The Missions of IBVM(Loreto) 2015
|Europe:||Albania||Africa & Islands:||Ghana||Asia:||Bangladesh|
|Australia:||Australia||North America:||Canada||South America:||Peru|
IBVM in England
It was poverty that drew the Loreto Sisters to England in 1851. The Irish famine had brought thousands of Irish men, women and children to the big cities of England and Scotland in search of work and accommodation. Initially they lived in crowded and squalid conditions.
Canon Toole of St Wilfred’s parish, Hulme, Manchester was only too aware of their misery and did all he could to alleviate it. He believed that education would enable the children of these poor people to escape from their terrible poverty. He knew that the Loreto Sisters had an excellent record for education in Ireland so he wrote to ask if they would come to Manchester to start a school for his beloved poor children. Mother Teresa Ball responded generously and sent a party of sisters led by Mother Anne Hickie. The sisters took charge of the parochial school and opened a small boarding school to help to subsidise it. The initial years were very difficult, particularly as they faced hostility in the anti-catholic neighbourhood.
In 1856, Mother Margaret Alphonsa Ellis became the new superior in Manchester. The memoirs portray her as “broadminded, full of wisdom, generous and of indomitable courage; in fact a noble and a valiant woman.”Over the years, the school expanded and by 1900 the sisters had charge of a boarding school, and a large Higher Grade day school on the Convent property, plus the Schools of St Wilfrid’s, St Lawrence’s, the Holy Name and Holy Family, a total of over 2300 children. Loreto College continued to provide education for girls of all ages until in 1977 it became a co-educational Sixth Form College, which continues to serve the needs of the Manchester area. It is a vibrant Institution at the heart of Manchester’s inner city regeneration and part of the global network of Loreto Schools/Colleges run by the Loreto Sisters on every continent.
Following the first foundation in Manchester, others were made across England, Scotland and Wales – some were closed as the need arose for the sisters to move into other ministries; but there are thriving schools to this day in Manchester, Altrincham and St Albans.
We Celebrate our Diverse Ministries
As members of the IBVM, we follow the spirituality of St Ignatius of Loyola, founder of the Society of Jesus (Jesuits). Our sense of mission is inseparable from our spirituality.
The work of IBVM(Loreto) in the English Province, 2015:
- Spiritual Direction and Accompaniment
- Prayer, Presence and Availability
- Parish and Diocesan Ministries
- Education – schools, young people, adults
- Refugee and Asylum Seekers
- Anti- Human Trafficking mission
- Chaplaincy work in Hospital and Detention Centre
- Preservation of heritage
- Leadership and Governance
- Formation- study
The English Province opened the ‘Courage to Move’ mission in 2004 – one sister has been missioned to Albania website www.albaniahope.com
Courage to Move over the past years has shown evidence that the invitation of the 2002 Courage to Move letter sent by the then Superior General, Mary Wright, was taken seriously. Many new missions are now established and developing in many countries of the world including South Sudan, Bangladesh, East Timor, Zambia and Albania.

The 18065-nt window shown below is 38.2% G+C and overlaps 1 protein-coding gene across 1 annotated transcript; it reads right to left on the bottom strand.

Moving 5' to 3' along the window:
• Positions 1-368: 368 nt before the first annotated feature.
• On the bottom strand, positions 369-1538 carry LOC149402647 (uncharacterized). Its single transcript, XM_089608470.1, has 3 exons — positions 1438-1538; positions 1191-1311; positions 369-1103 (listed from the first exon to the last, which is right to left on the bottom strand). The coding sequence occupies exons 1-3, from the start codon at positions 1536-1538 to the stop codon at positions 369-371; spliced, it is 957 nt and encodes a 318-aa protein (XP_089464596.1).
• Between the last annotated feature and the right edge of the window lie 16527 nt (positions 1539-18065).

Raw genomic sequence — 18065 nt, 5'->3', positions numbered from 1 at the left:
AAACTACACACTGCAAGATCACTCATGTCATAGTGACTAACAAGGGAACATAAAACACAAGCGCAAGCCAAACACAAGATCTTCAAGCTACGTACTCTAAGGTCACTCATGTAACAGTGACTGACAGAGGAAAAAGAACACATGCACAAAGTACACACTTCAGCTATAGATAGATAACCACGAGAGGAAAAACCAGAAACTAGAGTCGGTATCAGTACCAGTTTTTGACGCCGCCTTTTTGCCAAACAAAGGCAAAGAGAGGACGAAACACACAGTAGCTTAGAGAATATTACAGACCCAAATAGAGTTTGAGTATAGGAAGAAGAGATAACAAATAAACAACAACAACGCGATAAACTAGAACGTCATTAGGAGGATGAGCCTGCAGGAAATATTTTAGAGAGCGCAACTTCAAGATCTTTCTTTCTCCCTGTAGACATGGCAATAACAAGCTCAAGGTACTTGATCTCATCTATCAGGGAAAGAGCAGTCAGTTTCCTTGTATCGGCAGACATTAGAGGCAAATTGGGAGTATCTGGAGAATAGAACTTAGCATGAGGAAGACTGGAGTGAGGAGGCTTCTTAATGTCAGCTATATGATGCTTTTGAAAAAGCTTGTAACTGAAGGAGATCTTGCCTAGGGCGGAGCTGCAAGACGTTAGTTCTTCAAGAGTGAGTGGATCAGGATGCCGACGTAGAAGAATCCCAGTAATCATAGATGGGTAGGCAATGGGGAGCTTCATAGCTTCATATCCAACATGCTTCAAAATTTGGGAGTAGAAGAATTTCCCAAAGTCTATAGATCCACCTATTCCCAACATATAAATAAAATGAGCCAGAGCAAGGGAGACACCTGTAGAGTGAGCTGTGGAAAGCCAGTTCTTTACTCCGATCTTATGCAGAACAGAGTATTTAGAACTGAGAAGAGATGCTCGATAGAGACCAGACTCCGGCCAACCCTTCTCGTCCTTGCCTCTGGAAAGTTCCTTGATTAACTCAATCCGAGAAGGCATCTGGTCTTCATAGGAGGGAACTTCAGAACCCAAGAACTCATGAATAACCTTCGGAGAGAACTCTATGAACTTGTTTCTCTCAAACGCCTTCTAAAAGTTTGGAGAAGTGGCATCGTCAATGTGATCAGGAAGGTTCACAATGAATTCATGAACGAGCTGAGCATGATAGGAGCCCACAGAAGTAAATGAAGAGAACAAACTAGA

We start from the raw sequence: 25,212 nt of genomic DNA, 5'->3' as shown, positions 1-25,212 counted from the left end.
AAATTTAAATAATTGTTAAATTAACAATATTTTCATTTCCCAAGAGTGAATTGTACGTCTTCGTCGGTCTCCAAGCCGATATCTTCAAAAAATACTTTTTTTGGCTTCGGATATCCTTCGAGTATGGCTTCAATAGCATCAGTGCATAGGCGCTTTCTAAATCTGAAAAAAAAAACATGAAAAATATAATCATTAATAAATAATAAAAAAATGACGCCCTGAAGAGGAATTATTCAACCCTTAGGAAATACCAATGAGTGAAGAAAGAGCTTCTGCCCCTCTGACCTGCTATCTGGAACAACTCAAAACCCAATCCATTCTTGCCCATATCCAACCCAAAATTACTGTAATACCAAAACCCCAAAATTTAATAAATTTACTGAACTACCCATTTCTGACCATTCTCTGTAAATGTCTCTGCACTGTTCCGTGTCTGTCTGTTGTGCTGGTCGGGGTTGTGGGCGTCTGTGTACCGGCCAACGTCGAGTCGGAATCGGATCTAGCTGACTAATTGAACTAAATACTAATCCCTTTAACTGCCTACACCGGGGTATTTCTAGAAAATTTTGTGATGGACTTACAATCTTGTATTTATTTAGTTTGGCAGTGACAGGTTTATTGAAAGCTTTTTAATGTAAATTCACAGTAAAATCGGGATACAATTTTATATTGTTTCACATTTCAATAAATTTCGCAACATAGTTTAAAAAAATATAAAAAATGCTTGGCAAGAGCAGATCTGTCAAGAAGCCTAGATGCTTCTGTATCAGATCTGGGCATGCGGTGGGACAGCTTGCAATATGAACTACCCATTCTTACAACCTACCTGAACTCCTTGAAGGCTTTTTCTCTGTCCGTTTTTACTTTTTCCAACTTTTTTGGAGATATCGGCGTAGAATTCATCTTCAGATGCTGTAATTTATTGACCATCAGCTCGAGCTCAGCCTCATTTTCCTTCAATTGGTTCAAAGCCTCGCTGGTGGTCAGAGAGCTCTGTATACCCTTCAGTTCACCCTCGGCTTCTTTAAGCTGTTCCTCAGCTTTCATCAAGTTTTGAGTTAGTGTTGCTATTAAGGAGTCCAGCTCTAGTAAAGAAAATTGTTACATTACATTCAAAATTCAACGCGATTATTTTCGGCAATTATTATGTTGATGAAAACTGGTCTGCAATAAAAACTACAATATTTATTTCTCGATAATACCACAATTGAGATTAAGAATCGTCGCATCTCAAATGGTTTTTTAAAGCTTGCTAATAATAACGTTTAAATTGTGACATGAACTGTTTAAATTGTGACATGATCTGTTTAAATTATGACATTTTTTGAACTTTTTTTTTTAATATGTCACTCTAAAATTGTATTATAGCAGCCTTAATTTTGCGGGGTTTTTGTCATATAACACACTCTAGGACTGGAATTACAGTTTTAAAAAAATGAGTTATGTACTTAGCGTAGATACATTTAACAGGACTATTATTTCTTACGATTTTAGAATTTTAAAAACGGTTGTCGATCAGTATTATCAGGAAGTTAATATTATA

Mary Ward Loreto Today
In Albania the IBVM member and co-workers have opened an NGO Mary Ward Loreto to work against trafficking in human persons through direct action, education, and the empowerment of those most vulnerable. MARY WARD LORETO is planting hope with a human rights approach to combating modern day slavery. This challenging mission is implemented through works of justice, education, grass roots action and systemic change. The aim is to eradicate poverty, the prime cause for human trafficking.
Empowering Through Justice, Freedom and Sincerity
Friends of Mary Ward on Mission
The Friends of Mary Ward in Albania had a great meeting this month in Pogradec near Lake Ohrid in Macedonia. We as always, meet together once a month and this meeting involved prayer and reflection to be clearer about our way forward. We were asked to bring one idea into this open discussion on how we see our future as Friends of Mary Ward.
We are a fantastic group. All had great ideas on how we see the future of the friends of Mary Ward. We are a group of volunteers who follow the mission of Mary Ward and we are thinking to do some volunteering work on helping people in need. No doubt we are spiritual people, we pray, reflect and we share together our feelings and our thoughts.
If you want to join us you are welcome.
Week of Mary Ward
As always friends of Mary Ward meet each month. But the meeting in January, was a very special meeting. 23rd – 30th January, is the week of Mary Ward. This is the anniversary dates of her birth and death. We celebrated her life, Sr. Imelda led us in reflection, prayer and we shared together many sayings of Mary Ward. We used the IBVM special prayer and reflection booklet for Mary Ward Week 2016. In the booklet we have one more concrete example of the desire of both our recent General Congregations never to do alone what we can do better together.
Our Questions of the day for reflection was: Is our day to day life only a time lag or do we experience it as a privileged space and a moment for encountering God?